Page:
Fuelling Rural Living

Fuelling Rural Living
Living in the countryside has a number of pros, such as a sense of community and more relaxed way of life away from the hustle and bustle of the city. However, moving to a rural home can have disadvantages, including no access to mains gas.

Nearly four million UK homes are not connected to the mains gas network and have little prospect of ever being connected, so if you move to a property such as this you’ll have to give consideration to which alternative fuels you’ll use to heat your home and provide hot water.

But don’t worry; there is a range of options available, each with their own benefits. To help you choose wisely, the experts at Calor have put together this handy rundown of fuels for rural homes not connected to the mains gas grid…


Oil is often the default option for homes with no access to mains gas. The price of oil is currently competitive, but this fluctuates so there is no guarantee how much it will cost each refill.

Oil is delivered by road and sensors are available to monitor your oil level, but you’ll be responsible for checking your levels and ordering top-ups when needed.

Thieves sometimes view oil as an easy target, as the fuel is stored in a tank in the garden, meaning it can be easily siphoned. This poses a security risk, and if there’s an oil leak you may be responsible for any leakages.


Electricity is another popular option – with electric boilers or electric storage heaters to choose from. Storage heaters are cheaper to install and maintain than electric boilers, but don’t offer the same level of control over your heating as a central heating system.

Electric options can be pricey to run - on average it’s 2-3 times more expensive to heat a home using electricity than oil, LPG and solid fuel[1] - so you may be forced to use a specialist tariff to keep costs down.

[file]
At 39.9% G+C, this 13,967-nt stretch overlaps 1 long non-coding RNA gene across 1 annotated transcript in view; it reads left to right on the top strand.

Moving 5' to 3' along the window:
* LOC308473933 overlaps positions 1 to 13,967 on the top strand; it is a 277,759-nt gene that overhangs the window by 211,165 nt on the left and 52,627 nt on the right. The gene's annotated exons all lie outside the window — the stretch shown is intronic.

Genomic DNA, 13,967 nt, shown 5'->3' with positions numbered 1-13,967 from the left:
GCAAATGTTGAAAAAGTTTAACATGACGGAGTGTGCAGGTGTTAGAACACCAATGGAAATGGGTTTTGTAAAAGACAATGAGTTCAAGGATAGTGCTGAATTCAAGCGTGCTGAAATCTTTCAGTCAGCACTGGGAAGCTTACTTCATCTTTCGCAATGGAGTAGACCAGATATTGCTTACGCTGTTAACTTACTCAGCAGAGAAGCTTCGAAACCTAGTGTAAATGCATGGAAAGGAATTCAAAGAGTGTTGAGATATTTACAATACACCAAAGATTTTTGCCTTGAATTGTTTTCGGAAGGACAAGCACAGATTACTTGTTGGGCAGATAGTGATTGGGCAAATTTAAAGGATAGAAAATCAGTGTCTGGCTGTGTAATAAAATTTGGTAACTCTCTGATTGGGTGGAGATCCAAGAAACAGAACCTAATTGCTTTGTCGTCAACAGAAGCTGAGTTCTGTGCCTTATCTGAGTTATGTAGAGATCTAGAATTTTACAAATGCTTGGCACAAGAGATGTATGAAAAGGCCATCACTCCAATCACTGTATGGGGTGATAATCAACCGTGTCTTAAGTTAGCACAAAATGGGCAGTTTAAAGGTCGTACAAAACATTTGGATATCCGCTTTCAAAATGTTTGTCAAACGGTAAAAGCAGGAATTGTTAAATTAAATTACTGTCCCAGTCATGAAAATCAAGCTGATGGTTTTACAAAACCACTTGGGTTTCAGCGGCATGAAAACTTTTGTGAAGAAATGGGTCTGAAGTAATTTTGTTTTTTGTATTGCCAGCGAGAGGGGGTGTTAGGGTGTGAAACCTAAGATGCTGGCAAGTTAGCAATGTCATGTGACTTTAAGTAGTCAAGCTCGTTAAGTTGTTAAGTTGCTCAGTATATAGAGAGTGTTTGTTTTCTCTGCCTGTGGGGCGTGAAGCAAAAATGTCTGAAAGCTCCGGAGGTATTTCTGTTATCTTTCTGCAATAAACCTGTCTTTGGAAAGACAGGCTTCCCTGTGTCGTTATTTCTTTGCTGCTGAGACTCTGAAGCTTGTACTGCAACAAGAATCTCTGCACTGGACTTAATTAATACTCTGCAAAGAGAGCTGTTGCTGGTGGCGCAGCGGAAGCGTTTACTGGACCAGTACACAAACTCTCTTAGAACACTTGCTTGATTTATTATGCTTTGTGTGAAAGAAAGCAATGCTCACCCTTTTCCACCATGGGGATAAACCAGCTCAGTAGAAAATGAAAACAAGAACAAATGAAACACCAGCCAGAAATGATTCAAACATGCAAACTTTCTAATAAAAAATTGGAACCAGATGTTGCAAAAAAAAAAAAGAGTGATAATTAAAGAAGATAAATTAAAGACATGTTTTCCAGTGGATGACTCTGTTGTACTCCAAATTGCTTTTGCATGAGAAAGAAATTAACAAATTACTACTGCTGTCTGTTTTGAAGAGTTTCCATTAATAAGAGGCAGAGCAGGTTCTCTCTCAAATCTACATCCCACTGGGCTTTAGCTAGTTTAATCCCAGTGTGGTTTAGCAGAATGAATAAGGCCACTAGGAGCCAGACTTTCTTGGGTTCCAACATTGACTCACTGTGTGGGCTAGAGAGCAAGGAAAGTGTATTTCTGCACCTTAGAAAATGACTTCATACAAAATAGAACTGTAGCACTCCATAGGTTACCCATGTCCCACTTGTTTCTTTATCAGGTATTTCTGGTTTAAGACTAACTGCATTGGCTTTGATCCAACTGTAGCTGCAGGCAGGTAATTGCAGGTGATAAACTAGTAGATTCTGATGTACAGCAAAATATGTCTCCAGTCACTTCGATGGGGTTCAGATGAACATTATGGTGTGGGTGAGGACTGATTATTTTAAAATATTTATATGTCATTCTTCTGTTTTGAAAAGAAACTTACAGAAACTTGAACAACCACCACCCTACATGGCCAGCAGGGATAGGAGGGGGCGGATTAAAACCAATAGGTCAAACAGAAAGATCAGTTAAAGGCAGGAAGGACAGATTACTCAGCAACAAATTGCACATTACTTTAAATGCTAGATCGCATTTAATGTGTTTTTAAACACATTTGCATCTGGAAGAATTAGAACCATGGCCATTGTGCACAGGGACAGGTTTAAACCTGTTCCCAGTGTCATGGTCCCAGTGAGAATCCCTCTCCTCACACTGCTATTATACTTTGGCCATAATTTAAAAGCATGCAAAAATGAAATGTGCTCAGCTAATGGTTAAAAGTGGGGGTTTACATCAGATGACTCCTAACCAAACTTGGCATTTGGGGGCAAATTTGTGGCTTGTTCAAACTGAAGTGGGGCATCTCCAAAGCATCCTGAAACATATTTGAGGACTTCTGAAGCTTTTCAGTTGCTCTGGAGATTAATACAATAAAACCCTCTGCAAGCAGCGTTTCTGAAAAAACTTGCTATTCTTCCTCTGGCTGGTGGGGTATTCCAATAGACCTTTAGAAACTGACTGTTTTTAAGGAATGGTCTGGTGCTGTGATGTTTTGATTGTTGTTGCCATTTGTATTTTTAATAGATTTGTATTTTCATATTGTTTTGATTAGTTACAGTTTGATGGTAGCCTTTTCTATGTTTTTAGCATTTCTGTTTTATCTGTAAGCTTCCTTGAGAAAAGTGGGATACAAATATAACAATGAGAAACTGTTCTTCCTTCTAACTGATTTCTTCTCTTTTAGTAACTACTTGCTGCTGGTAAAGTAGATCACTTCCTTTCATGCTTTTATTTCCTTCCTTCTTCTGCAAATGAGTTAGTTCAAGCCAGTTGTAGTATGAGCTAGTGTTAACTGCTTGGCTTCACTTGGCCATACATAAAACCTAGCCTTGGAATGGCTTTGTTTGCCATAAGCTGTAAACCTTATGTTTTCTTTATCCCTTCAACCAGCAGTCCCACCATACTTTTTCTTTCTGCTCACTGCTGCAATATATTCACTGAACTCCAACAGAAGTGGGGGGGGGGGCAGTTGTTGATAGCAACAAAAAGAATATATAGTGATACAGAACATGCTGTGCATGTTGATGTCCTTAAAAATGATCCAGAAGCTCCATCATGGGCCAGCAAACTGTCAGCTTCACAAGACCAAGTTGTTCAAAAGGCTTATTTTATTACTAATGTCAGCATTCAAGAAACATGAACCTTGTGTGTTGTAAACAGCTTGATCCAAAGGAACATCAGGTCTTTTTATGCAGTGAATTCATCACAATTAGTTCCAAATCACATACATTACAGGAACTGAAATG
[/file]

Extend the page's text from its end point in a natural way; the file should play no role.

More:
Solid Fuel & Biomass

Solid fuel and biomass systems burn wood pellets, chips or logs to provide warmth in a single room or to power central heating and hot water boilers. Although stoves look fantastic, you’ll need somewhere to store the wood or coal, and you’ll have to refill the stove regularly.

There will be soot produced that can be messy, and you may find your home heats up unevenly. Stoves only provide heating in one room, so an electric immersion tank may also be needed for hot water alongside this. 

Air Source Heat Pumps

For a more environmentally friendly option, air source heat pumps absorb heat from the outside air. This heat can then be used to heat radiators, underfloor heating systems, or warm air convectors and hot water in your home.

They are usually quite expensive to install and you may still need a backup supply of fuel such as oil or LPG for times of the year when the weather may not allow the system to work most efficiently.


LPG is the closest alternative to being on mains gas and is fast becoming the choice of fuel for those living off-grid. Having LPG connected to your home means that you can use it for heating and hot water, gas fires, and gas cooking - just like having mains gas.

LPG is the cleanest and greenest of all off-grid fossil fuels and is also really efficient with modern condensing LPG boilers achieving efficiencies of 90 per cent and more

Automatic top-up technology is available on LPG tanks, monitoring gas levels and alerting the supplier when a delivery is required, meaning there’s no need to check fuel levels or re-order.

Most LPG suppliers such as Calor own the LPG storage tank, and for a small monthly charge, insure and maintain the tank, so you don’t need to worry about its upkeep. Even better, LPG is virtually impossible to steal.

An LPG tank can be easily hidden underground which looks nicer, and if you’re short of outside space or have lower heating needs, compact cylinder packs are available too. LPG suppliers such as Calor also offer fixed rates for certain periods, which is a plus if you’re looking to keep in-control of your heating costs.

[1] https://www.ovoenergy.com/guides/energy-guides/heating-costs-gas-vs-oil-vs-electric-storage-heaters.html